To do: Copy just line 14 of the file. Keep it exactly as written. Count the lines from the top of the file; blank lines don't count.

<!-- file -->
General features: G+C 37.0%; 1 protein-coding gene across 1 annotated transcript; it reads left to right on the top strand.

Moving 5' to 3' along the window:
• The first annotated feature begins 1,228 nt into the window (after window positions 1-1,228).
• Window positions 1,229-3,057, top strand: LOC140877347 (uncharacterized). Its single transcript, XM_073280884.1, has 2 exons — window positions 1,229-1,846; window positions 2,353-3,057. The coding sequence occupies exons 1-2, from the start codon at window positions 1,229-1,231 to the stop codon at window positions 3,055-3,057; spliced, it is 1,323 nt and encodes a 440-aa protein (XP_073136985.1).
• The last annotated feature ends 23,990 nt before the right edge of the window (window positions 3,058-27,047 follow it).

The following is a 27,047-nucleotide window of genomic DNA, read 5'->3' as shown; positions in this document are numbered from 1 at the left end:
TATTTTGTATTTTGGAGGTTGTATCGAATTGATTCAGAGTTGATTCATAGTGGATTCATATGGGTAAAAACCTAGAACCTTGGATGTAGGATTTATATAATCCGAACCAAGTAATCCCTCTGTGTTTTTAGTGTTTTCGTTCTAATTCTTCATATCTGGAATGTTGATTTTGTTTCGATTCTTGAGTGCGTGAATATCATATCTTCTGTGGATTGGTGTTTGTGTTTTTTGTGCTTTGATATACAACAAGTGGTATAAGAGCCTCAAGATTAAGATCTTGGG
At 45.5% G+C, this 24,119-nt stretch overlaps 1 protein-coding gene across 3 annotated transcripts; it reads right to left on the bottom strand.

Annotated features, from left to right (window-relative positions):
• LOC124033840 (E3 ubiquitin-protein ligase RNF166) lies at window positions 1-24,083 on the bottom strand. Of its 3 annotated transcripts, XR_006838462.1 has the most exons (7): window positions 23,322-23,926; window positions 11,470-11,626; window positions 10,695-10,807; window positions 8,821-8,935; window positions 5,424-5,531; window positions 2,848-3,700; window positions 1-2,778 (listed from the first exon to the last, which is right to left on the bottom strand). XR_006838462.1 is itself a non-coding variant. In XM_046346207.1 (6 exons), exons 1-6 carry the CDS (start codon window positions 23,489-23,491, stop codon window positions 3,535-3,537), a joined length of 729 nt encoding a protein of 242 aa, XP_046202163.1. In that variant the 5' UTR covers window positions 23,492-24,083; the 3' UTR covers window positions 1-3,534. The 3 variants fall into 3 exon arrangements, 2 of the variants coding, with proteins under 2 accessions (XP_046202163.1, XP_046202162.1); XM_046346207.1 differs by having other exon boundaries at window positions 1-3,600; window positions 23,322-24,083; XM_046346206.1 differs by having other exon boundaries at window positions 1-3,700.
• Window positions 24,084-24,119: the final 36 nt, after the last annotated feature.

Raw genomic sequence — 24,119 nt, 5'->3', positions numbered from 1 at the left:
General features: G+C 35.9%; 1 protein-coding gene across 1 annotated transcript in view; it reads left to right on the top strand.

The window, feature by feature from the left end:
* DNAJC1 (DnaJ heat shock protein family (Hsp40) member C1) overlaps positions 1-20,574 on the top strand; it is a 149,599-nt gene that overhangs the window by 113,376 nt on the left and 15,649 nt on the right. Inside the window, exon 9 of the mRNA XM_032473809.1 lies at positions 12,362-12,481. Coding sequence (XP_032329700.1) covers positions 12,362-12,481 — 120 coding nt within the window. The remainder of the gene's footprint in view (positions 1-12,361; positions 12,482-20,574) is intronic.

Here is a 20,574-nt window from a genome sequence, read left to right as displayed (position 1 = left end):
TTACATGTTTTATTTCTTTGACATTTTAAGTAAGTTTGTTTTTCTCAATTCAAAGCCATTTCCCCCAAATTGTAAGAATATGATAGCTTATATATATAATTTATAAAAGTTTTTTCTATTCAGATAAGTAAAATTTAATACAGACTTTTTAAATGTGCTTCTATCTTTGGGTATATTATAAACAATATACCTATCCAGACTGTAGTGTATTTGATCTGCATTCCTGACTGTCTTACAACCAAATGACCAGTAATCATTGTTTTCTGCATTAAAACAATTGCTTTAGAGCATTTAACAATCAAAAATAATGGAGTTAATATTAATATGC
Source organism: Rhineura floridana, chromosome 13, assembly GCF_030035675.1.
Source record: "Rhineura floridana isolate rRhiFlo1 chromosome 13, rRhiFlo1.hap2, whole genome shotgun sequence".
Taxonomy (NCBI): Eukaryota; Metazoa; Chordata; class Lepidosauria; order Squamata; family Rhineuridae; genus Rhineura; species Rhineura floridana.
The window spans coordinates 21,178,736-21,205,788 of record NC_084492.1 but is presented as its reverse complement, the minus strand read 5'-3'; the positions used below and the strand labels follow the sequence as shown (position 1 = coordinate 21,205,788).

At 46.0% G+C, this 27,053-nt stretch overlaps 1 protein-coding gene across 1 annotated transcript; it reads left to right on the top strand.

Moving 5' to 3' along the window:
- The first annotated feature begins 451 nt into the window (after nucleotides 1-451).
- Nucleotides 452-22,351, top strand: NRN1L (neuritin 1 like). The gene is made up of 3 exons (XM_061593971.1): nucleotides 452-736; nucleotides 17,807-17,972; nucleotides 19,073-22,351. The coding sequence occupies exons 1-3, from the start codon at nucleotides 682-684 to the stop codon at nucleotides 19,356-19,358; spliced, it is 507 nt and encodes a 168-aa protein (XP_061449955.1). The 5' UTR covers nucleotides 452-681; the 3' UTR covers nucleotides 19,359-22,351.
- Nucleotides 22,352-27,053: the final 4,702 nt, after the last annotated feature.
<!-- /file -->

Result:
The window, feature by feature from the left end: